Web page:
Cashman had won the preliminary election in September and had strong support from the local political establishment, including his boss, state Representative Michael Moran. Yet Breadon put together a successful grass-roots movement, winning over many of the neighborhood’s new residents.
“I look forward to building a stronger community here in Allston and Brighton,” said Breadon, who focused her campaign on pushing back against what she characterized as the overdevelopment of luxury housing over affordable housing in the district.
“I think in the present political climate that people are realizing the importance of local municipal activism, and municipal races, because this is where we can make change happen,” she said.
In District 5, which stretches from Mattapan to Hyde Park to Roslindale, first-time candidate Ricardo Arroyo claimed victory over Maria Esdale Farrell, who worked for outgoing Councilor Tim McCarthy. Both were born and raised in the district, which has historically been represented by a white man.
Arroyo, 32, whose brother and father also served on the council — the only previous Latino councilors in city history — ran a social justice-focused campaign, promising to work on the systemic racial and economic inequality he witnessed through his years as a public defender.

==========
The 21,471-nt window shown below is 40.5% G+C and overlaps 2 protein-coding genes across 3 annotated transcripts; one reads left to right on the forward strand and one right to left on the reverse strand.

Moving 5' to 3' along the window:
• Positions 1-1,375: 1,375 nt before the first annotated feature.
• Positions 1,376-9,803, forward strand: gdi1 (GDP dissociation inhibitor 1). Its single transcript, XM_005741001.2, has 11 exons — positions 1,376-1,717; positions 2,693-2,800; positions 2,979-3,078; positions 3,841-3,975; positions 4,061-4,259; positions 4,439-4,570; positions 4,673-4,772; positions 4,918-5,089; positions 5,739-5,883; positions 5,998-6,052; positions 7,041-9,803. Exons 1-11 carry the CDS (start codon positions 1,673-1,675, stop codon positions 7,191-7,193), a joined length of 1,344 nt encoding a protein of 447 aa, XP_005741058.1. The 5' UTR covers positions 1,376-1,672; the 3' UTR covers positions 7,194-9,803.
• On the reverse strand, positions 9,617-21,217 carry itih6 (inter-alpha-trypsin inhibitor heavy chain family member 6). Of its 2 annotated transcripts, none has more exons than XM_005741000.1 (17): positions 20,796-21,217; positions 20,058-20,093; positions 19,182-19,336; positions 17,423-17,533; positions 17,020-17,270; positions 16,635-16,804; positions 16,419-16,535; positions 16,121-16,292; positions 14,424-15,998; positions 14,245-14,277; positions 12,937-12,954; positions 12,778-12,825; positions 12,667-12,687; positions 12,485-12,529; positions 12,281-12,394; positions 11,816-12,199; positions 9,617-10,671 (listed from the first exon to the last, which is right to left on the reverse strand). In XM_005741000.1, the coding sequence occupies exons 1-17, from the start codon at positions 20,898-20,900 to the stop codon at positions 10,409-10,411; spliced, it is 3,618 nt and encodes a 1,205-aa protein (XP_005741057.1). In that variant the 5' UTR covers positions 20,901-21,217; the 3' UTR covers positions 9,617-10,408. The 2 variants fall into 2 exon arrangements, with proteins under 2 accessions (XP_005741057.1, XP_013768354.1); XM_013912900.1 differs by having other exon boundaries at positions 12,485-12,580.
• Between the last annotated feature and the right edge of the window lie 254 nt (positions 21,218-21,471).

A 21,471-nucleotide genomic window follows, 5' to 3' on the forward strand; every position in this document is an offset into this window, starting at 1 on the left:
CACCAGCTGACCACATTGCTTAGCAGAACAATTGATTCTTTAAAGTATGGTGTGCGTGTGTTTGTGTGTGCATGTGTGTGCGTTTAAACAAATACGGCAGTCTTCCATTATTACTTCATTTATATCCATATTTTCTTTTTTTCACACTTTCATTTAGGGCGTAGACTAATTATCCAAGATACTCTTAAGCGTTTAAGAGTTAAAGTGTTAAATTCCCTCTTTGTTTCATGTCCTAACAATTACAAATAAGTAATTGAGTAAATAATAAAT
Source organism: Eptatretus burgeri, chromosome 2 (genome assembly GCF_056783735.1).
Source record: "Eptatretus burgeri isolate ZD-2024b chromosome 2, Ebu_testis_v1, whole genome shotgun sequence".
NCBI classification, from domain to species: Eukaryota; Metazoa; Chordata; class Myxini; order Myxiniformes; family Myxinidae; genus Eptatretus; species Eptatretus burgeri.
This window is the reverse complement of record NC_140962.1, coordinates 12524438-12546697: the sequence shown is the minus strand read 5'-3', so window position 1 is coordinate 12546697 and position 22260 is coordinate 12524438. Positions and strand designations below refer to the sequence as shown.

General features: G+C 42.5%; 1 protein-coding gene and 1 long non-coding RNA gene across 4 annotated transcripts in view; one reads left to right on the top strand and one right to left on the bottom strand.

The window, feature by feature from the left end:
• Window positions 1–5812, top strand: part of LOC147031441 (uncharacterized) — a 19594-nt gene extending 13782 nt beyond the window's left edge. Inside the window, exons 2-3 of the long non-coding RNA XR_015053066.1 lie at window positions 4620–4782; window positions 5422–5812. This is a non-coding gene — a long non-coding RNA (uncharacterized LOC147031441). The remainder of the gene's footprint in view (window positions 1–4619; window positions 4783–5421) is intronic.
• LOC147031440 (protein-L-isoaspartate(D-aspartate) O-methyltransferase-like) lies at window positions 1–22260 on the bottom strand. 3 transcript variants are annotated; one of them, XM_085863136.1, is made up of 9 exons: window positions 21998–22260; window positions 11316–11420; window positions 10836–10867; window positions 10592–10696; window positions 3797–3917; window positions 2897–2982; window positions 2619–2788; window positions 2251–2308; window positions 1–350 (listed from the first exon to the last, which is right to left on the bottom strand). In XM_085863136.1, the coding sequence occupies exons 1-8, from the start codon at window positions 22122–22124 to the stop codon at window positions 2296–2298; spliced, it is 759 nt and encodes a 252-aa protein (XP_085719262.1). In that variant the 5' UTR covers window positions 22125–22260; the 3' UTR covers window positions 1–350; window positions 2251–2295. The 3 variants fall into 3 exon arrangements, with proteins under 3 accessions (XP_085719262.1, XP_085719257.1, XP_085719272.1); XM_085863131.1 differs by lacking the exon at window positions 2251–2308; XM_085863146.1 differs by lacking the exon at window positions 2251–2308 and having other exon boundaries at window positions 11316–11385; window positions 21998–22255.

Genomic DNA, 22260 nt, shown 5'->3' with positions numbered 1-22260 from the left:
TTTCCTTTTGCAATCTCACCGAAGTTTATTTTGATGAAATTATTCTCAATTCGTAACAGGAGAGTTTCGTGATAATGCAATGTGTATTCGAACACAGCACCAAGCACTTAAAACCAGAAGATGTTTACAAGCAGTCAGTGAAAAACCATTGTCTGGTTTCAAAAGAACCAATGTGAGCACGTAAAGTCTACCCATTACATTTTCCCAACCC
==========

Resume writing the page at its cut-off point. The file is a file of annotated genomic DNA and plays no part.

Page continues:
And in District 8, which stretches from Back Bay to Mission Hill, first-time candidate Kenzie Bok handily defeated Jennifer Nassour, a former chairwoman of the state Republican Party.
Bok, 30, a housing activist who holds a PhD in political thought and intellectual history from the University of Cambridge in England, built a platform focused on addressing Boston’s affordable housing crisis.
She said late Tuesday that she was “proud of the coalition we built from all over District 8, and it’s meant so much to see people from every part of the district respond to the need to tackle our big challenges, by raising our civic ambition and pursuing bold policies.”
City Council President Andrea Campbell of Mattapan and Councilor Kim Janey of Roxbury both won reelection against nominal opposition.
A bevy of progressive-minded hopefuls had put their hats in the ring, with community, housing, and social justice activists seeking one of the 13 seats on the council, the city’s legislative body, which has been raising its profile in recent years and pushing Mayor Martin J. Walsh to the left.